There is more there, and I agree with it all, but you need to read it there.

The Christian Post Just Doesn’t Understand

I have to keep praying
Keep constantly praying
My soul is at stake if I pause
Each moment of silence
Or prayer I’m not saying
Is grist for the devil, because
Each time when we eat
And we don’t pray at dinner
Thank god, we’re about to be fed
It’s promoting the views
Of the wrong sort of sinner
An atheist message, instead!
Each moment god’s glory
Is not being touted
Is one where it’s being opposed!
So if prayer can’t be spoken
Or whispered, or shouted,
Then neither can silence! Case Closed!

In an editorial at the Christian Post, Wallace Henley illustrates the myopia of privilege.

The House of Representatives voted July 23 against proposals for atheist chaplains in the U.S. military. The vote was an overwhelming defeat for the idea. Only two Republicans and 171 Democrats voted for atheist chaplains.
Contrary to what you may be reading, Christians should be disappointed and atheists should be glad.
Why? Because allowing atheist chaplains recognizes atheism as a religion and would make atheists subject to the same legal restrictions they have gleefully placed on every other religion.

Which, of course, is already the case. As the ACLU and others make clear in every first amendment case they take on. Which Dave Silverman makes clear in every interview.

In the contemporary environment it is easier to speak against God than for God in the public square. An officially sanctioned military chaplaincy for atheists could actually weaken the atheists’ grip on public religious expression.

Feel free to insert your own video montage of lawmakers in DC and across the country concluding their speeches with “and may God bless the United States of America”, and of Congress on the capitol steps singing “God Bless America”, of the same lawmakers reciting the pledge of allegiance and practically shouting “under God!”. Compare the amount of religious broadcasting to the handful of local atheist radio shows. Henley is clearly delusional here.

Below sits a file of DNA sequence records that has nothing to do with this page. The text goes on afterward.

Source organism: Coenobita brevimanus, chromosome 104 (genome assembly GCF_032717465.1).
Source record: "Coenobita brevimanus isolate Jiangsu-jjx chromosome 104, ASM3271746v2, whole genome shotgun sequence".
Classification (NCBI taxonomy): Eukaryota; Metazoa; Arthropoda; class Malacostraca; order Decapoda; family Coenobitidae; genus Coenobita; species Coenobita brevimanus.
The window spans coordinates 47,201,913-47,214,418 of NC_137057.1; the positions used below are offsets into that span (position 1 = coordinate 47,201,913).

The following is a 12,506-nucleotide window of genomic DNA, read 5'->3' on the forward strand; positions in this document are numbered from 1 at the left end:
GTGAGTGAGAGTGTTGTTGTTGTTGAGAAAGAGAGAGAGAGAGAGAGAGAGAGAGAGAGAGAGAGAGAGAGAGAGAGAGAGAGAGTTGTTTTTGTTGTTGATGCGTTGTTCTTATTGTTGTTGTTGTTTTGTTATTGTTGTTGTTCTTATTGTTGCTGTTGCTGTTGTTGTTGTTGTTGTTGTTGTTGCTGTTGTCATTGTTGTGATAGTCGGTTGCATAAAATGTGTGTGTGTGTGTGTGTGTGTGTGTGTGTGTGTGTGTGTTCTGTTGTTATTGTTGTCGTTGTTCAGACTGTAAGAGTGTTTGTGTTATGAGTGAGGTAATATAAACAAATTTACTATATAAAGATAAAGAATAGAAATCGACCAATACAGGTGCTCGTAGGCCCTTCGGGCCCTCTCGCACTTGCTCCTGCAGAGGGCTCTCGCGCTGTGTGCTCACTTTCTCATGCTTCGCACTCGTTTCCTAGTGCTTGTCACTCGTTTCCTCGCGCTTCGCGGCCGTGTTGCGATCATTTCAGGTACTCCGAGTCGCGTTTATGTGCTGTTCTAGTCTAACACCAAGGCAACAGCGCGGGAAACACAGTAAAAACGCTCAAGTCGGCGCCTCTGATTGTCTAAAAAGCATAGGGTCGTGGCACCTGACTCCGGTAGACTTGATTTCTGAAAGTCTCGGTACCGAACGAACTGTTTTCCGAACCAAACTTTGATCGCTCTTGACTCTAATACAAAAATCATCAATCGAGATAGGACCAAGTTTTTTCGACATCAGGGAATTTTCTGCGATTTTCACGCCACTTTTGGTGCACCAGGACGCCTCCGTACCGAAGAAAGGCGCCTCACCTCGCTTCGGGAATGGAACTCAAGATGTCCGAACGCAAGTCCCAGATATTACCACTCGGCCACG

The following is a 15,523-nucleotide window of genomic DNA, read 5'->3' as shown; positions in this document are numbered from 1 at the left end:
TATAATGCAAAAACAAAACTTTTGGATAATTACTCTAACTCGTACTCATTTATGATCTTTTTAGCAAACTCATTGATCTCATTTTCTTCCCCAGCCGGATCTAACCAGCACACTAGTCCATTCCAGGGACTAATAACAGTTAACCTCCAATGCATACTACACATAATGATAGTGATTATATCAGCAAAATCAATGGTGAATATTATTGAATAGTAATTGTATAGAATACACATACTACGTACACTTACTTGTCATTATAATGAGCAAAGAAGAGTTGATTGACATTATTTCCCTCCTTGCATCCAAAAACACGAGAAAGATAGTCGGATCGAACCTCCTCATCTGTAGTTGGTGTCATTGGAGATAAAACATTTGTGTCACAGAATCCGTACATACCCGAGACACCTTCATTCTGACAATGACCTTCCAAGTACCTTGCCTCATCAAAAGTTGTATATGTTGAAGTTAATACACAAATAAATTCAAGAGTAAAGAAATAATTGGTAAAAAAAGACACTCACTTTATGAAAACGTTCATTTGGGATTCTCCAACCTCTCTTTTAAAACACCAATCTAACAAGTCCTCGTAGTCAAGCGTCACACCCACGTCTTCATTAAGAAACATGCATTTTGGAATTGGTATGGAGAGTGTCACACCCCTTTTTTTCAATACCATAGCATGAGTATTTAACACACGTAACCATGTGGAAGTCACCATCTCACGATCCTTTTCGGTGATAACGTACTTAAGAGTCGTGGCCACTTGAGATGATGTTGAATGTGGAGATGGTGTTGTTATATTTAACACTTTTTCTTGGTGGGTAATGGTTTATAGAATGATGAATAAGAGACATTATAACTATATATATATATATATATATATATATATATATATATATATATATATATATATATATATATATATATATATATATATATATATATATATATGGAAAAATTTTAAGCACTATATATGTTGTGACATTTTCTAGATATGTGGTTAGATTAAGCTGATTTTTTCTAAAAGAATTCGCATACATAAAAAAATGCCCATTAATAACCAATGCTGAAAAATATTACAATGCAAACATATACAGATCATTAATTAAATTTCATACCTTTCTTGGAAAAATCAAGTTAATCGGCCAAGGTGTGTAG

Think about the inferences.

He means “implications”.

Now, every time a non-theist squeaks opposition to prayer at a school ballgame, or before a city council meeting, or most any other public event, powerful movements mobilize. The mere lifting of a potentially litigating eyebrow shuts down what many consider freedom of speech and expression.

Mind you, this is what happens now. See Cranston, or Jackson, or dozens of others. The reeling back of privileged position is not the same as an attack. Henley’s position is analogous to the commenter who spoke of “invisible statues of atheism“.

Atheism’s well-financed institutions often base their arguments on the allegation that taxpayer money is being used to advocate a particular religion. But if atheism is seen for what it is, a religion, then theists might be able to claim their tax money is now used to advocate the atheist position of no prayer.

Wait, can atheists claim a tax-exempt status under this view? Maybe I spoke too soon… And for the record, “no prayer” is not “the atheist position”–it has long been the case (it may still) that establishment clause cases are brought by religious believers (but not members of the majority), rather than by atheists. “No prayer” is a level playing field. If you want an atheist, anti-theist prayer, I would be happy to provide you with one.

So if atheism is recognized as a religion, might it be possible that theists could have new standing? They might even be able to argue that authorities are unconstitutionally favoring the religion of atheism by restricting prayer to a deity?